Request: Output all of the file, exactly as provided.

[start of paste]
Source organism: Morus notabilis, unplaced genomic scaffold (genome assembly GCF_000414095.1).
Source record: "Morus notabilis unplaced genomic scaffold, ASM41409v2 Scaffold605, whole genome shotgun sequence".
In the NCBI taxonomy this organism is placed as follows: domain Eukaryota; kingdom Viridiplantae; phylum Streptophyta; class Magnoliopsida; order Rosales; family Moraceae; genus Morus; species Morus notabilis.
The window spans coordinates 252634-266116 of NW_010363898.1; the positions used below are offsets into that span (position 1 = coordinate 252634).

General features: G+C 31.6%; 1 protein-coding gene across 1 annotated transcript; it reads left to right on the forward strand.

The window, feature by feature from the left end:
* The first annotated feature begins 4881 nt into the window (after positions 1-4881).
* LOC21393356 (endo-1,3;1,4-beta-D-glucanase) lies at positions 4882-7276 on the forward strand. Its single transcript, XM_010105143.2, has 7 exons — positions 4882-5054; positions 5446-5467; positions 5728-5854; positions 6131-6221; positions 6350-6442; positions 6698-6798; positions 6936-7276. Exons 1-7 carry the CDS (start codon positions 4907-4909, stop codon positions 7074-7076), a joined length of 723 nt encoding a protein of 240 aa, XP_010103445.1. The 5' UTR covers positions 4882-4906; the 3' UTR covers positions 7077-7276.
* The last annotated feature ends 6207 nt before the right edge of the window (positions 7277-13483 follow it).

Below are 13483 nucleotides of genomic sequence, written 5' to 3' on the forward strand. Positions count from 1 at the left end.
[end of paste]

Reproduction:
Source organism: Morus notabilis, unplaced genomic scaffold (genome assembly GCF_000414095.1).
Source record: "Morus notabilis unplaced genomic scaffold, ASM41409v2 Scaffold605, whole genome shotgun sequence".
In the NCBI taxonomy this organism is placed as follows: domain Eukaryota; kingdom Viridiplantae; phylum Streptophyta; class Magnoliopsida; order Rosales; family Moraceae; genus Morus; species Morus notabilis.
The window spans coordinates 252634-266116 of NW_010363898.1; the positions used below are offsets into that span (position 1 = coordinate 252634).

General features: G+C 31.6%; 1 protein-coding gene across 1 annotated transcript; it reads left to right on the forward strand.

The window, feature by feature from the left end:
* The first annotated feature begins 4881 nt into the window (after positions 1-4881).
* LOC21393356 (endo-1,3;1,4-beta-D-glucanase) lies at positions 4882-7276 on the forward strand. Its single transcript, XM_010105143.2, has 7 exons — positions 4882-5054; positions 5446-5467; positions 5728-5854; positions 6131-6221; positions 6350-6442; positions 6698-6798; positions 6936-7276. Exons 1-7 carry the CDS (start codon positions 4907-4909, stop codon positions 7074-7076), a joined length of 723 nt encoding a protein of 240 aa, XP_010103445.1. The 5' UTR covers positions 4882-4906; the 3' UTR covers positions 7077-7276.
* The last annotated feature ends 6207 nt before the right edge of the window (positions 7277-13483 follow it).

Below are 13483 nucleotides of genomic sequence, written 5' to 3' on the forward strand. Positions count from 1 at the left end.